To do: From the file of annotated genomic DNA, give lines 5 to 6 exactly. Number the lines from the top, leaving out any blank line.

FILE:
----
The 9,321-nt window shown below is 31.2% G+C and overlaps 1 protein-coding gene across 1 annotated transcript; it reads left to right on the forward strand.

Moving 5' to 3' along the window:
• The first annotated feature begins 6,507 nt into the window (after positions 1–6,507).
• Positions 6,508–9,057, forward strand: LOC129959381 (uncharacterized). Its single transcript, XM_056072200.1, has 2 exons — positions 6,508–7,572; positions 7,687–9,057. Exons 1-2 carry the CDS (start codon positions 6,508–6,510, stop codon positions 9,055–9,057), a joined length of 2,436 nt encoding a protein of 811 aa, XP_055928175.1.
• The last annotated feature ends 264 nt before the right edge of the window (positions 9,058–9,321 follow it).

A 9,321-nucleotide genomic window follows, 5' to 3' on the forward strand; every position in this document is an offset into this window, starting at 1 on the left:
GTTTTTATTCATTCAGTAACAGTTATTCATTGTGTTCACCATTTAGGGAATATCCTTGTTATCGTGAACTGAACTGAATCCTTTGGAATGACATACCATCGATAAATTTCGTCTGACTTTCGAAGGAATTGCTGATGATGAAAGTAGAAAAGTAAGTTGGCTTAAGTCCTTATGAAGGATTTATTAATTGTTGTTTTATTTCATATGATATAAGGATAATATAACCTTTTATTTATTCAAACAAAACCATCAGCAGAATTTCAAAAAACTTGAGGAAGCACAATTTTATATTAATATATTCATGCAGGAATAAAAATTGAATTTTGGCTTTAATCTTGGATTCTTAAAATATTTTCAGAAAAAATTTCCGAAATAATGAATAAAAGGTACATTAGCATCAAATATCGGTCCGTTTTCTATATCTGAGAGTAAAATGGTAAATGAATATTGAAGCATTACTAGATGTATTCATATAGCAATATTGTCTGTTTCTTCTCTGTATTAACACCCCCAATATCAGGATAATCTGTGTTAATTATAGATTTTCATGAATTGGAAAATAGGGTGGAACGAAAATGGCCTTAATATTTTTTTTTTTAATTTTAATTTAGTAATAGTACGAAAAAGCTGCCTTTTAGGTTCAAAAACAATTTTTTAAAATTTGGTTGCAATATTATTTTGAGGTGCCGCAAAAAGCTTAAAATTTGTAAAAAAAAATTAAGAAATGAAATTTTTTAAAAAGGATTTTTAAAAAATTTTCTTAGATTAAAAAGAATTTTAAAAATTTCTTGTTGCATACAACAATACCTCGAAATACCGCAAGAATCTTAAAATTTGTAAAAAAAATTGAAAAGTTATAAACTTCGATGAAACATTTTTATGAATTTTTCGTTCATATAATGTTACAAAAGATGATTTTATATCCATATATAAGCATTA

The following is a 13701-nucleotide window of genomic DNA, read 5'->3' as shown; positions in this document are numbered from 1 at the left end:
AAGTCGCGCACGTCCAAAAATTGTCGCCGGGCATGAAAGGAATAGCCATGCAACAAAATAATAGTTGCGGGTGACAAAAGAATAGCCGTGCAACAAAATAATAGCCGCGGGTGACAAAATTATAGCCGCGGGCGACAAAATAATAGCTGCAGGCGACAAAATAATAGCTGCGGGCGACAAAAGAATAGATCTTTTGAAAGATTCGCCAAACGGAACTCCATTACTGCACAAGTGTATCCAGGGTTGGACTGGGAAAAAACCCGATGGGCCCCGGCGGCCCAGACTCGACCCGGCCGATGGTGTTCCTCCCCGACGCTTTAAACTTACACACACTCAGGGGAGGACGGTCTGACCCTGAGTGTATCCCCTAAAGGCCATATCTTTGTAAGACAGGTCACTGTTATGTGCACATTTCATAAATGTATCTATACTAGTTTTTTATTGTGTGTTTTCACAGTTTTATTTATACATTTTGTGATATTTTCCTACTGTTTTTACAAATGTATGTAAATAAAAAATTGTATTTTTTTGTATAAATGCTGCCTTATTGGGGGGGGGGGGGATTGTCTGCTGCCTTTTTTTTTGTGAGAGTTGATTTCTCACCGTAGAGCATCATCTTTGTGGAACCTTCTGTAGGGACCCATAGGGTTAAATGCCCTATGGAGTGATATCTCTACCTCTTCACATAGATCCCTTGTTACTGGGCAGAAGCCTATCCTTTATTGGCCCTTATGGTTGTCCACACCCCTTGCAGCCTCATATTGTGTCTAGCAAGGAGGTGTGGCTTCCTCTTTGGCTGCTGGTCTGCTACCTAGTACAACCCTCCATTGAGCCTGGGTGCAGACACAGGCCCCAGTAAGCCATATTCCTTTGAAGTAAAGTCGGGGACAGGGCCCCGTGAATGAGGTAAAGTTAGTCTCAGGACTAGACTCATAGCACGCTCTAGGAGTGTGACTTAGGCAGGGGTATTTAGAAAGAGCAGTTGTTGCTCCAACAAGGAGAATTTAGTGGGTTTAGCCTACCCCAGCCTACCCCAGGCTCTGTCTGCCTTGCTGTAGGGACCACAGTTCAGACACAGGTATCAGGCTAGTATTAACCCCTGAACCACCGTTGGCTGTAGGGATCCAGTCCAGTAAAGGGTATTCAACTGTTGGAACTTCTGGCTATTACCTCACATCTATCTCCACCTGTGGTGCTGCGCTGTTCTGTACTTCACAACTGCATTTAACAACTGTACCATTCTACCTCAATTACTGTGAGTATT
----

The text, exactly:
• The last annotated feature ends 264 nt before the right edge of the window (positions 9,058–9,321 follow it).

A 9,321-nucleotide genomic window follows, 5' to 3' on the forward strand; every position in this document is an offset into this window, starting at 1 on the left: